A rosewood veneered and mahogany, Portable Desk or Writing Slope with labels for Mattress of 85 Fleet Street.
The box is unusual in that rosewood veneers have been used for the areas of the box that are most on view, whereas the sides are mahogany or walnut. Aside from the brass edging, this large sized box is profusely decorated with inlaid brass. It has inset brass stringing with coronets to the corners surrounded by lines of circles with ringed stars to their corners. The escutcheon and blank engraving plate are also decoratively shaped.
The box has a standard drawer to the side, unlocked by a brass pin to the interior edge. The top of the box has a compartment for an inkwell to each end. These have a leather base which may or may not be original. Between the inkwells are three lidded compartments, the larger to the centre for pens. There are also two brass lined holes to take removable candlesticks, long since missing.
The writing surface is made up of two boards, one to each half of the box, covered in a faded blue velvet. The top board is opened by key whilst the bottom has a ribbon tab and two brass slide catches. Both boards cover a compartment for papers and have a Mattress label to the underside. The top board has crossed ribbons for holding notes etc. but the ribbons have been removed from the bottom board.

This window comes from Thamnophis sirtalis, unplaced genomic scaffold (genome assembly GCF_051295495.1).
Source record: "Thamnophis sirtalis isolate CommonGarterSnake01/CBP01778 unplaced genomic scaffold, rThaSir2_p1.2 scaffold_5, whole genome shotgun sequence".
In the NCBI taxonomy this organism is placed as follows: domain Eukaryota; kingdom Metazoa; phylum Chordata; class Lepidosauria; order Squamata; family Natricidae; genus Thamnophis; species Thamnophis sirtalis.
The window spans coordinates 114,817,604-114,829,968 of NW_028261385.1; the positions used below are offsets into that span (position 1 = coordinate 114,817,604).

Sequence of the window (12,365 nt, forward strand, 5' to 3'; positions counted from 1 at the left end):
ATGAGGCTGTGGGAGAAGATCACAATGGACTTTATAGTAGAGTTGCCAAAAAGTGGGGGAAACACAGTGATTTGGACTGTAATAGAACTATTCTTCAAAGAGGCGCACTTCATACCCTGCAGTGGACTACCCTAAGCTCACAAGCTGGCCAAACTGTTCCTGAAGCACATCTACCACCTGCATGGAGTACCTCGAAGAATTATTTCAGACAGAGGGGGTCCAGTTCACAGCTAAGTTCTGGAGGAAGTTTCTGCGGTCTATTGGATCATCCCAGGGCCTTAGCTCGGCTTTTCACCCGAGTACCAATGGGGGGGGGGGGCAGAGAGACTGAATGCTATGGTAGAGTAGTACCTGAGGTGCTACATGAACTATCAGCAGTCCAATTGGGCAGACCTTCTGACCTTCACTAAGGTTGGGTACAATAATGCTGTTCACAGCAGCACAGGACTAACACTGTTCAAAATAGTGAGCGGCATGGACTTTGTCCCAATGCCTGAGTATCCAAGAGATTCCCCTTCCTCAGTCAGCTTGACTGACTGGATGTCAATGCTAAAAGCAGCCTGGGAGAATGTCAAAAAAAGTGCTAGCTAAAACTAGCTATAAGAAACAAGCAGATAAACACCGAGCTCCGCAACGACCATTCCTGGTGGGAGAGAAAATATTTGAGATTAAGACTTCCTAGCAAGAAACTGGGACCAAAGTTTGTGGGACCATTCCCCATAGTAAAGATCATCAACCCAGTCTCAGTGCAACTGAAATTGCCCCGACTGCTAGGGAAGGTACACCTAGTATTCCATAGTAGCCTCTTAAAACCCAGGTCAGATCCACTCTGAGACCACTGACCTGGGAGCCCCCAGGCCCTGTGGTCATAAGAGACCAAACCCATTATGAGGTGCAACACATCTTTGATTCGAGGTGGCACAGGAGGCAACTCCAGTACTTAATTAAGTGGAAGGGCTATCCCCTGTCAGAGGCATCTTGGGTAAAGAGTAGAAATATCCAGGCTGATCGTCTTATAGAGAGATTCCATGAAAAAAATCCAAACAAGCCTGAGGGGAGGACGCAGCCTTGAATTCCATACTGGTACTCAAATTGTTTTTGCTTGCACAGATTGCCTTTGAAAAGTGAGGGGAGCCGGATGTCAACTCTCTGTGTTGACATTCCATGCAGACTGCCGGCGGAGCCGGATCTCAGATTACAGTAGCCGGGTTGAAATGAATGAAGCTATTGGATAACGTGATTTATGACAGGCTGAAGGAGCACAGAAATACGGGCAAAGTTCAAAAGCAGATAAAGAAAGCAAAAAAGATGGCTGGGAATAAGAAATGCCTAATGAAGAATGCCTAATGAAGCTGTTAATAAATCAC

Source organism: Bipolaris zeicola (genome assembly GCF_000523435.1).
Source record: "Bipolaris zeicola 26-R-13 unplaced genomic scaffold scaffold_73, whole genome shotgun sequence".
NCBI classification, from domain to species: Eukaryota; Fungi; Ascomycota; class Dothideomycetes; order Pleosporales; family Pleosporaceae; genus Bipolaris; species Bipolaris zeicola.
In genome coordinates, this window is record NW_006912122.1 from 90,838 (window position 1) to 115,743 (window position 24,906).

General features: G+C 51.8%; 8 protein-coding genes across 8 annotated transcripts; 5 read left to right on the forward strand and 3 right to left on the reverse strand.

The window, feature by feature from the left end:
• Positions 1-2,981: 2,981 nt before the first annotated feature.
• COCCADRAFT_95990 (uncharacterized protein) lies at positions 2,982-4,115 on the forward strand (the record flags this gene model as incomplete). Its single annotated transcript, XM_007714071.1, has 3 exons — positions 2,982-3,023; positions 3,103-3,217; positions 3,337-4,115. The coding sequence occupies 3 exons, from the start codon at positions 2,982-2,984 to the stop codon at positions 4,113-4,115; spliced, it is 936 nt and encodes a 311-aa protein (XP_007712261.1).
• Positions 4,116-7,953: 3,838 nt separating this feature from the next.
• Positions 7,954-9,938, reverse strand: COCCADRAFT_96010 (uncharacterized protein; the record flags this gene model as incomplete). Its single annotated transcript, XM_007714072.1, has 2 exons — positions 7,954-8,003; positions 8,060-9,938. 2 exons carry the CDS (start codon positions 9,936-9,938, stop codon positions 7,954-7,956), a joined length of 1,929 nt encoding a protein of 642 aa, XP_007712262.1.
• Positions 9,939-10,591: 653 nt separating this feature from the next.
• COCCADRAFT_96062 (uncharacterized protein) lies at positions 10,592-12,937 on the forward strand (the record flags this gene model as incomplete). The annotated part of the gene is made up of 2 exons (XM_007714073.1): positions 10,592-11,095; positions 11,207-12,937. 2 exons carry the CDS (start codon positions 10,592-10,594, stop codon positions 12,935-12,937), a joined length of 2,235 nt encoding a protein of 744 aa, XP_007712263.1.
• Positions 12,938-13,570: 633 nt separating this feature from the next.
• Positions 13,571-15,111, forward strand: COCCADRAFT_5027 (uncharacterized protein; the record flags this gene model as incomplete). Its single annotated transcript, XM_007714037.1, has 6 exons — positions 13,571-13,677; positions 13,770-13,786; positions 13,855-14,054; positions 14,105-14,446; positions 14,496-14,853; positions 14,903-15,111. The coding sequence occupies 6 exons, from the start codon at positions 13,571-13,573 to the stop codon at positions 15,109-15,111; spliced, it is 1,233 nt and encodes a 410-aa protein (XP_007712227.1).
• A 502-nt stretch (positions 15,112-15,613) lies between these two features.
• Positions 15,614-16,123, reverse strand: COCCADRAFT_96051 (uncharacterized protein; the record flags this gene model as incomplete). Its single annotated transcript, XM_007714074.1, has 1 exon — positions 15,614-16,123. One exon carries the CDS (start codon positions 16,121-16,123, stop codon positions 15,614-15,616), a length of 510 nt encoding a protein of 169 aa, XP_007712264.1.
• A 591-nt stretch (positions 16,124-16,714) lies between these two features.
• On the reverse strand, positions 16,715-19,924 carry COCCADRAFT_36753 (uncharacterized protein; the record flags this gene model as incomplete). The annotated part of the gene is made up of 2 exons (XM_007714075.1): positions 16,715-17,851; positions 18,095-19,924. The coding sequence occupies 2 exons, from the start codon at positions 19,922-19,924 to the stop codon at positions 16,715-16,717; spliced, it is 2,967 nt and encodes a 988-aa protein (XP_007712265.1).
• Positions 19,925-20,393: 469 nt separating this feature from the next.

Like most Writing Slopes, it has secret drawers. With the top board opened, a facia board below the desk tidy area can be seen. Lifting a divider to the top compartments releases the facia board that hides four secret drawers.
The box has a patent lock by Tompson, stamped GR for the monarch. William Tompson of Bull Street, Birmingham patented his lock on the 29th of December 1808. The labels to the box give John Mattress’ earlier address of 85 Fleet Street, with him moving to 84 between 1832 and 1839.
The box is interesting not just for its combination of woods but also for the fact that it was sold by a Hairdresser and Perfumer. Circa 1830.
Closed size is given.